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error C2129: static function 'void func(int,char *)' declared but not defined

I read that:

A static function must be defined within file scope. If the function is defined in another file, it must be declared extern.

Does file scope mean it must be defined in either the C++ or .h, or just within the .h file its declared in?

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2 Answers 2

up vote 6 down vote accepted

C++ compiler doesnot see the .h files, the content of the file will be placed into the cpp file by the pre-processor itself. Here the file scope would be that function should be in the cpp file.

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okay. cheers. Problem i have is there is a function declared as static in a file called util.h. If i right click and go to Go To Definition it brings me to the definition in the .cpp. But when I compile i get that error above. Both files are at the same location and i added that in the Additional Include Directories property. Do you have any ideas why this might be happening? –  discodowney Apr 26 '12 at 12:47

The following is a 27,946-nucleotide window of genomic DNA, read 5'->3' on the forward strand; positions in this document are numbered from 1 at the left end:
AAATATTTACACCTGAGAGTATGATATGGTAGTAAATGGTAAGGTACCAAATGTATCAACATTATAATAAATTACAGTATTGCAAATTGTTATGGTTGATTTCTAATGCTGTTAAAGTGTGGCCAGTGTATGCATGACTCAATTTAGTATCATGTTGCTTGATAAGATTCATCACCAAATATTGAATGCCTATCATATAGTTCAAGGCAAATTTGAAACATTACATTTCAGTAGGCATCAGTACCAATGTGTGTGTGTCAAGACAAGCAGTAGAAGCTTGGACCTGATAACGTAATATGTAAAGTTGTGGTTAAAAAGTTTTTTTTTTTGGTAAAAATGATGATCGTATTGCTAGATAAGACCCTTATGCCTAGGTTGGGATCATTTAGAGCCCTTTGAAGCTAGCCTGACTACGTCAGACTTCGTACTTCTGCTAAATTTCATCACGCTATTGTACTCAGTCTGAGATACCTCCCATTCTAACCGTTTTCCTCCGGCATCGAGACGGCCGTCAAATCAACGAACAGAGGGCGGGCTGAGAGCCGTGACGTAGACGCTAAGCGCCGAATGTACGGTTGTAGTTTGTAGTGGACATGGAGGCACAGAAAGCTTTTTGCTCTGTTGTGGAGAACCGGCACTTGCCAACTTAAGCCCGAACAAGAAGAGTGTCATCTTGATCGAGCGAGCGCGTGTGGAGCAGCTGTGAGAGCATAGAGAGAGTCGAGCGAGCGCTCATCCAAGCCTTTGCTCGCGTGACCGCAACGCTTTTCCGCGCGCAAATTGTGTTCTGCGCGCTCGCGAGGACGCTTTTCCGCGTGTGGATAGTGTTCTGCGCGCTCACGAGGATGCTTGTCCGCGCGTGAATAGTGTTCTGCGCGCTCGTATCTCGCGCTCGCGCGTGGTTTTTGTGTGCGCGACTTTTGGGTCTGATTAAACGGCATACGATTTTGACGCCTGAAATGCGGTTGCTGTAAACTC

You should pay attention to the file what you actually compile when you get the error. When you compile Util.cpp and the function is defined in Util.cpp you won't get that error. –  harper Apr 26 '12 at 12:51
    
You need to remove the static function from util.h - static functions should only be in the .cpp file and can only be used in that .cpp file - if you need it in two .cpp files then it needs to be extern –  Mark Apr 26 '12 at 12:51
    
@Mark - It's also valid to have the entire static function in the header file. This acts much like a template function and the object code is created in every object file which uses that header. It can be handy in some circumstances. –  Benj Apr 26 '12 at 12:58

If the function is defined in another file, it must be declared extern.

In this statement, "another file" translates to "another object file" which will eventually be linked together after compiling. Like Naveen answered, the compiler doesn't really care in which source file the function is declared in.

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